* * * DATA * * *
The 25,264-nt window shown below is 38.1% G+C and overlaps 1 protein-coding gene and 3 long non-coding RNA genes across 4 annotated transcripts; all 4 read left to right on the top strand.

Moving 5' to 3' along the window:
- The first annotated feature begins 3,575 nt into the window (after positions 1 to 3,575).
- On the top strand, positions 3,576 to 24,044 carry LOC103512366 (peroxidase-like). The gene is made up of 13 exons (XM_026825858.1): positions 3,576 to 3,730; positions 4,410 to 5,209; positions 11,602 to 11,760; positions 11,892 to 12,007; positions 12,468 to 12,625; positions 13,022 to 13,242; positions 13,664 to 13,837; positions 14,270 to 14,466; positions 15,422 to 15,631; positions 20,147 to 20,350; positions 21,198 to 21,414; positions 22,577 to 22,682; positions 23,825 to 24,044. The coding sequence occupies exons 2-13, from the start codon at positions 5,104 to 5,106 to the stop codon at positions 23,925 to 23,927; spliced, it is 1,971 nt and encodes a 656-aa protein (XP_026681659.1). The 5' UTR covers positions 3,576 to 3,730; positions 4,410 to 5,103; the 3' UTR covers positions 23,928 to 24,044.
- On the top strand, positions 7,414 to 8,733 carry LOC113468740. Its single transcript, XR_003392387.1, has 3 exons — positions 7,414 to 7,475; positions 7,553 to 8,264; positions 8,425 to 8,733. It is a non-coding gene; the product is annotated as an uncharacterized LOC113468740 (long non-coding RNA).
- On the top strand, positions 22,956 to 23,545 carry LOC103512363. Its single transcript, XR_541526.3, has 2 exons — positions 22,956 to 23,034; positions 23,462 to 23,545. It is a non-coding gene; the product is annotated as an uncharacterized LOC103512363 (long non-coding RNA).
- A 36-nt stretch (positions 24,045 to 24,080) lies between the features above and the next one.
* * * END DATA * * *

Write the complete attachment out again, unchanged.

The 25,264-nt window shown below is 38.1% G+C and overlaps 1 protein-coding gene and 3 long non-coding RNA genes across 4 annotated transcripts; all 4 read left to right on the top strand.

Moving 5' to 3' along the window:
- The first annotated feature begins 3,575 nt into the window (after positions 1 to 3,575).
- On the top strand, positions 3,576 to 24,044 carry LOC103512366 (peroxidase-like). The gene is made up of 13 exons (XM_026825858.1): positions 3,576 to 3,730; positions 4,410 to 5,209; positions 11,602 to 11,760; positions 11,892 to 12,007; positions 12,468 to 12,625; positions 13,022 to 13,242; positions 13,664 to 13,837; positions 14,270 to 14,466; positions 15,422 to 15,631; positions 20,147 to 20,350; positions 21,198 to 21,414; positions 22,577 to 22,682; positions 23,825 to 24,044. The coding sequence occupies exons 2-13, from the start codon at positions 5,104 to 5,106 to the stop codon at positions 23,925 to 23,927; spliced, it is 1,971 nt and encodes a 656-aa protein (XP_026681659.1). The 5' UTR covers positions 3,576 to 3,730; positions 4,410 to 5,103; the 3' UTR covers positions 23,928 to 24,044.
- On the top strand, positions 7,414 to 8,733 carry LOC113468740. Its single transcript, XR_003392387.1, has 3 exons — positions 7,414 to 7,475; positions 7,553 to 8,264; positions 8,425 to 8,733. It is a non-coding gene; the product is annotated as an uncharacterized LOC113468740 (long non-coding RNA).
- On the top strand, positions 22,956 to 23,545 carry LOC103512363. Its single transcript, XR_541526.3, has 2 exons — positions 22,956 to 23,034; positions 23,462 to 23,545. It is a non-coding gene; the product is annotated as an uncharacterized LOC103512363 (long non-coding RNA).
- A 36-nt stretch (positions 24,045 to 24,080) lies between the features above and the next one.